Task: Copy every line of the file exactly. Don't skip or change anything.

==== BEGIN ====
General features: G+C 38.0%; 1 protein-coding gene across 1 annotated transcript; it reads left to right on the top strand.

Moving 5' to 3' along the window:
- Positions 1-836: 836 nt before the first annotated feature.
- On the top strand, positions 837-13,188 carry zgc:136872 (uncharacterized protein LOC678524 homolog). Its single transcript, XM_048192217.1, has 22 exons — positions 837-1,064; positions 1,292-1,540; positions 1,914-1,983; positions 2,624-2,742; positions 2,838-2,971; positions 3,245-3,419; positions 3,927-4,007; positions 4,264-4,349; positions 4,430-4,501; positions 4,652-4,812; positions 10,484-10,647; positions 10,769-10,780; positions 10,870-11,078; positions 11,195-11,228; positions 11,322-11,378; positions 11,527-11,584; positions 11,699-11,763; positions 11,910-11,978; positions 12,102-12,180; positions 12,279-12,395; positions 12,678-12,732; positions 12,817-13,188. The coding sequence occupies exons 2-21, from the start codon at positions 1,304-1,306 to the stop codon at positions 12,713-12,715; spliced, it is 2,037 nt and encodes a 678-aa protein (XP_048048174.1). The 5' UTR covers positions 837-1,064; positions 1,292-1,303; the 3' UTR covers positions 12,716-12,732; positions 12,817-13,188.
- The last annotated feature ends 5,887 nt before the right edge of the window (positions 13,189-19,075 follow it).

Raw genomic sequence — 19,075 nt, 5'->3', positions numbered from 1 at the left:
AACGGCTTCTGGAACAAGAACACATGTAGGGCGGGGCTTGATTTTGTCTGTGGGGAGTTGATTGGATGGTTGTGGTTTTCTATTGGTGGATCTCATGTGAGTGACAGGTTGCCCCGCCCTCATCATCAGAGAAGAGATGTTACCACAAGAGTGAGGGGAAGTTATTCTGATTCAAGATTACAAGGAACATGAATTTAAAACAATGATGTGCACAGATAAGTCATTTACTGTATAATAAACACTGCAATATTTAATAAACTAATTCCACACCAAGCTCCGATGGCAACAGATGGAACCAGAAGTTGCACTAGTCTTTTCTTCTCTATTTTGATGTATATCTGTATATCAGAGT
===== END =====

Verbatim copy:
General features: G+C 38.0%; 1 protein-coding gene across 1 annotated transcript; it reads left to right on the top strand.

Moving 5' to 3' along the window:
- Positions 1-836: 836 nt before the first annotated feature.
- On the top strand, positions 837-13,188 carry zgc:136872 (uncharacterized protein LOC678524 homolog). Its single transcript, XM_048192217.1, has 22 exons — positions 837-1,064; positions 1,292-1,540; positions 1,914-1,983; positions 2,624-2,742; positions 2,838-2,971; positions 3,245-3,419; positions 3,927-4,007; positions 4,264-4,349; positions 4,430-4,501; positions 4,652-4,812; positions 10,484-10,647; positions 10,769-10,780; positions 10,870-11,078; positions 11,195-11,228; positions 11,322-11,378; positions 11,527-11,584; positions 11,699-11,763; positions 11,910-11,978; positions 12,102-12,180; positions 12,279-12,395; positions 12,678-12,732; positions 12,817-13,188. The coding sequence occupies exons 2-21, from the start codon at positions 1,304-1,306 to the stop codon at positions 12,713-12,715; spliced, it is 2,037 nt and encodes a 678-aa protein (XP_048048174.1). The 5' UTR covers positions 837-1,064; positions 1,292-1,303; the 3' UTR covers positions 12,716-12,732; positions 12,817-13,188.
- The last annotated feature ends 5,887 nt before the right edge of the window (positions 13,189-19,075 follow it).

Raw genomic sequence — 19,075 nt, 5'->3', positions numbered from 1 at the left:
AACGGCTTCTGGAACAAGAACACATGTAGGGCGGGGCTTGATTTTGTCTGTGGGGAGTTGATTGGATGGTTGTGGTTTTCTATTGGTGGATCTCATGTGAGTGACAGGTTGCCCCGCCCTCATCATCAGAGAAGAGATGTTACCACAAGAGTGAGGGGAAGTTATTCTGATTCAAGATTACAAGGAACATGAATTTAAAACAATGATGTGCACAGATAAGTCATTTACTGTATAATAAACACTGCAATATTTAATAAACTAATTCCACACCAAGCTCCGATGGCAACAGATGGAACCAGAAGTTGCACTAGTCTTTTCTTCTCTATTTTGATGTATATCTGTATATCAGAGT